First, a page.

I will arrive in Pervomaysk and you know what? The first thing I’ll do is drive down the Makushkin Street, away from the central square with the Lenin. I’ll be driving between the poplars arrayed along the road as if they were soldiers. They will stand and greet me. Poplars. Then I will turn into a tiny lane. There will be swans carved from tires, and flowers from plastic bottles. I will come to a tiny home, ascend the stairs to the second floor. Along the way everything will be strewn with five-liter bottles filled with water. Then I will hear rumbling and–it’s Lyova, our grasshopper, who opens the door and is dumbstruck:
And I will be interrogating our Lyova–what should we buy, what to bring? Why is his leg hurting? What about arm joints? Is he cold? Is there clothing? What about the passport? Lyova, I haven’t seen you for a hundred years, my dear!
And Lyova, getting up on his one leg, will throw off the crutches and exclaim boldly: “look, I can still do this!” And turn around on his one leg. I have seen this many times and it seems he really likes to shock me like that.
I will be in awe, and why not? Lyova lost a leg back in ’14 after a shelling. He’s been hopping along on one leg since then. He uses crutches, but can make do without.
So I’ll be bugging Lyova, and he, I guarantee it, he’ll ask for another book. About physics and the secrets of the Universe.

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The cargo has arrived!

Do you remember how I wrote in April about a truck full of humanitarian aid for the Donbass and a pile of diapers?
Adult diapers which were donated by the wonderful Inessa from Moscow. In that post, I am on a photo with scotch tape and a marker used to package the cargo.
After overcoming a range of delays and problems, the diapers are in LPR!
Zhenya delivered them where they are needed most.
The Kalinovo hospice.
Where is that?
Kalinovo is a town near Pervomaysk.
Fighting never stopped there. Artillery bombardments are a given for people who live there.
But just looks at the faces of the hospice workers)))

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Kalinovka Hospice

One year ago I made the hard decision not to visit hospices. After the New Year’s marathon, where I visited several hospices dressed as the Snow Maiden and with a broad smile on my face in order to give the dying the New Year’s greetings, I fell ill. Upon returning to Moscow I crawled into bed, I was shaking, experienced panic attacks, dizziness, and I started to see a psychologist. I still do. I developed cancer-phobia which is still making itself felt but it’s not as bad as it used to be. In part because I have not been to such institutions. I can’t.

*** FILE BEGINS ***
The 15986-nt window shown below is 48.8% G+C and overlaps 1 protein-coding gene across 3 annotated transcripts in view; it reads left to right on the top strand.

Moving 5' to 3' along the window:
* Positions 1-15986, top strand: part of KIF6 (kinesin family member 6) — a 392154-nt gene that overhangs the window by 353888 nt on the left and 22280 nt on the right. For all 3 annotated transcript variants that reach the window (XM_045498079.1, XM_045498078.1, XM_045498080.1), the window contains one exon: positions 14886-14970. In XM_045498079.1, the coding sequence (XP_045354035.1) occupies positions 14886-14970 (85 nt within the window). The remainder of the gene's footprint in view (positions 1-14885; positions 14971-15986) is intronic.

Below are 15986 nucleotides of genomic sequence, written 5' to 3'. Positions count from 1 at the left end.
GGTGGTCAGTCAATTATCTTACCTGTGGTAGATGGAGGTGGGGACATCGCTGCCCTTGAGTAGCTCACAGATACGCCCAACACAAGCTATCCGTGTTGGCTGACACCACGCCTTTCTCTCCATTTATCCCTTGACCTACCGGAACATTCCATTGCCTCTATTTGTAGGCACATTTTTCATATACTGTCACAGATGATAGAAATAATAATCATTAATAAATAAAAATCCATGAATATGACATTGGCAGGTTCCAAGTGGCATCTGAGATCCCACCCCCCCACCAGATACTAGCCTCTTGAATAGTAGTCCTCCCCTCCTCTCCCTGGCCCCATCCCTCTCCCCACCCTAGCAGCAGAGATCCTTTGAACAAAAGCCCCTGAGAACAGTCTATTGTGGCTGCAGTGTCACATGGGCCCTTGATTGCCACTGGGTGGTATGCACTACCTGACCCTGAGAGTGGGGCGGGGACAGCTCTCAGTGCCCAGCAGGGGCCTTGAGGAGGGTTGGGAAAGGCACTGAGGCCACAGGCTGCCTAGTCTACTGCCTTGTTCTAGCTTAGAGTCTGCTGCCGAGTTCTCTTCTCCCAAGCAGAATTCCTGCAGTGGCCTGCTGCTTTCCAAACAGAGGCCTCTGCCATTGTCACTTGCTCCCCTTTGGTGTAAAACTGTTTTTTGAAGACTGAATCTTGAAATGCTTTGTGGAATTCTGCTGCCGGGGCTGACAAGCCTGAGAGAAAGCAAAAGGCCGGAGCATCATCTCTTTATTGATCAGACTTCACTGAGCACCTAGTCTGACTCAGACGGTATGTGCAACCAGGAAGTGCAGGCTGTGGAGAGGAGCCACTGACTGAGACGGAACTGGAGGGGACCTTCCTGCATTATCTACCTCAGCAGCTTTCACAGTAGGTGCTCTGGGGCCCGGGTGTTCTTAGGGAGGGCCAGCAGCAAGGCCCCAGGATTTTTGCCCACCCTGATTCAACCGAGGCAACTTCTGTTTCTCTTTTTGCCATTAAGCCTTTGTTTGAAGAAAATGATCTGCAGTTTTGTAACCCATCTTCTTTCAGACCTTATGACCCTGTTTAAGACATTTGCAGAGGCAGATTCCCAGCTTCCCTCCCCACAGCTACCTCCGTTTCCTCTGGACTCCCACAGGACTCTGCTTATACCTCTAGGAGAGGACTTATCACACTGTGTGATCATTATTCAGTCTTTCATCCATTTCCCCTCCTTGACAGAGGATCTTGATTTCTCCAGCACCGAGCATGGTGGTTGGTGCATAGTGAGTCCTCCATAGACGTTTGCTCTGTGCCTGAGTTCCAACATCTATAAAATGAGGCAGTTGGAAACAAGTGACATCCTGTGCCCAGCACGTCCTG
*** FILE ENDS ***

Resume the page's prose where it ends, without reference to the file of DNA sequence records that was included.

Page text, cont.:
I thought for six months I was about to die. I thought I had thousands of incurable illnesses. Kept looking for them, and lapsed into hypochondria with every health problem.
So, what’s all this about?
Helping hospices is a big part of our aid work. I don’t know how our Lena can find the strength this requires. Lilya was dying in a hospice, and Lena was constantly with her. Many of the people we were helping were there, and Lena sat with them, brought them food, stayed with them until the end. Food and medications are important, but don’t compare to Lena’s moral help. But I broke, and my post about it last year was indeed titled “Broken”. I don’t know if I’ve put myself together since. But I live on, smile, travel, while our aid continues full steam. But I still shudder when I remember the young man with a barely visible beard who was dying of cancer. I’m still horrified by the memory of Nina, whom we brought presents and who died two days later. Liliya, Inna, our Ira, and others.
I don’t know whence the hospice workers’ willpower. I don’t know, I don’t understand, and I simply tip my hat to them in respect as people who are always there.
We try to help them regularly. With cleaning supplies, diapers, detergents. These are seemingly little things, but the fact is that’s simply what’s not available. They get only minimal supplies, and suffer from catastrophic shortages. The worst situation is in the Kalinovka hospice, a town in the line of fire. Last year, when we came to visit, a shall struck two days after we left breaking windows. Nobody was injured. Shells there are a normal thing. There is no bomb shelter, but the workers laugh off such questions. Ordinary life with shells, dying elderly, and diapers in short supply.


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A present for Lev

Do you remember Lev?
Yes yes, that very same physics-technology graduate who lives in Pervomaysk, LPR, with a Soviet passport?
Who lost a leg in 2014 due to artillery bombardment?
Well, we visited Lev in March.
And we brought a present. Not just any present, but the kind of present someone who is studying the mathematical definition of the universe really needs.

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Pervomaysk in March

In late March Pervomaysk was buried by snow, together with the rest of LPR.
So much so that vehicles found going difficult.
I love to photograph the city, its people. It’s daily life, but I never have time for that.
So I bring fewer and fewer photos from each next trip. And this time I brought very few ones.
But I will publish what I have.
For remembrance’s sake.